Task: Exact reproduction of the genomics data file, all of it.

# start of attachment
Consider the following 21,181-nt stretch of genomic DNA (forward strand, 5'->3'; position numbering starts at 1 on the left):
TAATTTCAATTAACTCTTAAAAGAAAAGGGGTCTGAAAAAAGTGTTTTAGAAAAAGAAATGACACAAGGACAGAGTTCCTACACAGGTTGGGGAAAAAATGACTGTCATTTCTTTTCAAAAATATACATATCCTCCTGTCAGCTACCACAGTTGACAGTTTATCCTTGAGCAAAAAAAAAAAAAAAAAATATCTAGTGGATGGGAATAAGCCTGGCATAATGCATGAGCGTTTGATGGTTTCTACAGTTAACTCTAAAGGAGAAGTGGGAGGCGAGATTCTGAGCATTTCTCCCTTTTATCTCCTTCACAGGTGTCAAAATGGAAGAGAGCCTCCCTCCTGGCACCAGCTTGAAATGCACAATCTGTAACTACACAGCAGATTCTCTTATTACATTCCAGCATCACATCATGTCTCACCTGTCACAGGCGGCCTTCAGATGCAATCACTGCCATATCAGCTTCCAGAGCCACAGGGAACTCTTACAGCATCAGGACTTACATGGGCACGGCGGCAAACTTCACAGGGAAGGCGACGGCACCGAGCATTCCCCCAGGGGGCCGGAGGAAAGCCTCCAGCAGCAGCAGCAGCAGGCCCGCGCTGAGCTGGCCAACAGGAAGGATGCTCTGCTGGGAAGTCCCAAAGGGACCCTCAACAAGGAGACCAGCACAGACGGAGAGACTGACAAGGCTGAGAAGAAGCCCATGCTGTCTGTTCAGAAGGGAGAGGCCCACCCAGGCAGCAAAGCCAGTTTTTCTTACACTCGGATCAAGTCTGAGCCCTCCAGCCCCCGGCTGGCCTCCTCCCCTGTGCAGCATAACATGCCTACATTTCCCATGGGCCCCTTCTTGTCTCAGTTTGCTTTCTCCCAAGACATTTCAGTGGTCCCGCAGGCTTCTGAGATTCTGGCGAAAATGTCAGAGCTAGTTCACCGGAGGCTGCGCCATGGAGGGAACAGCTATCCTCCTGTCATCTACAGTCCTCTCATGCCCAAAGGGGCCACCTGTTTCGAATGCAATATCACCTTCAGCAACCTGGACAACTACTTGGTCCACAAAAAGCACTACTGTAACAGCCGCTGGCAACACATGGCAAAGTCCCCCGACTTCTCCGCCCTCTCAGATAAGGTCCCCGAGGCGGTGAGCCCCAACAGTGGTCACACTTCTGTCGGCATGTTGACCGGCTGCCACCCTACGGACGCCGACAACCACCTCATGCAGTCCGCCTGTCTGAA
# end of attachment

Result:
Consider the following 21,181-nt stretch of genomic DNA (forward strand, 5'->3'; position numbering starts at 1 on the left):
TAATTTCAATTAACTCTTAAAAGAAAAGGGGTCTGAAAAAAGTGTTTTAGAAAAAGAAATGACACAAGGACAGAGTTCCTACACAGGTTGGGGAAAAAATGACTGTCATTTCTTTTCAAAAATATACATATCCTCCTGTCAGCTACCACAGTTGACAGTTTATCCTTGAGCAAAAAAAAAAAAAAAAAATATCTAGTGGATGGGAATAAGCCTGGCATAATGCATGAGCGTTTGATGGTTTCTACAGTTAACTCTAAAGGAGAAGTGGGAGGCGAGATTCTGAGCATTTCTCCCTTTTATCTCCTTCACAGGTGTCAAAATGGAAGAGAGCCTCCCTCCTGGCACCAGCTTGAAATGCACAATCTGTAACTACACAGCAGATTCTCTTATTACATTCCAGCATCACATCATGTCTCACCTGTCACAGGCGGCCTTCAGATGCAATCACTGCCATATCAGCTTCCAGAGCCACAGGGAACTCTTACAGCATCAGGACTTACATGGGCACGGCGGCAAACTTCACAGGGAAGGCGACGGCACCGAGCATTCCCCCAGGGGGCCGGAGGAAAGCCTCCAGCAGCAGCAGCAGCAGGCCCGCGCTGAGCTGGCCAACAGGAAGGATGCTCTGCTGGGAAGTCCCAAAGGGACCCTCAACAAGGAGACCAGCACAGACGGAGAGACTGACAAGGCTGAGAAGAAGCCCATGCTGTCTGTTCAGAAGGGAGAGGCCCACCCAGGCAGCAAAGCCAGTTTTTCTTACACTCGGATCAAGTCTGAGCCCTCCAGCCCCCGGCTGGCCTCCTCCCCTGTGCAGCATAACATGCCTACATTTCCCATGGGCCCCTTCTTGTCTCAGTTTGCTTTCTCCCAAGACATTTCAGTGGTCCCGCAGGCTTCTGAGATTCTGGCGAAAATGTCAGAGCTAGTTCACCGGAGGCTGCGCCATGGAGGGAACAGCTATCCTCCTGTCATCTACAGTCCTCTCATGCCCAAAGGGGCCACCTGTTTCGAATGCAATATCACCTTCAGCAACCTGGACAACTACTTGGTCCACAAAAAGCACTACTGTAACAGCCGCTGGCAACACATGGCAAAGTCCCCCGACTTCTCCGCCCTCTCAGATAAGGTCCCCGAGGCGGTGAGCCCCAACAGTGGTCACACTTCTGTCGGCATGTTGACCGGCTGCCACCCTACGGACGCCGACAACCACCTCATGCAGTCCGCCTGTCTGAA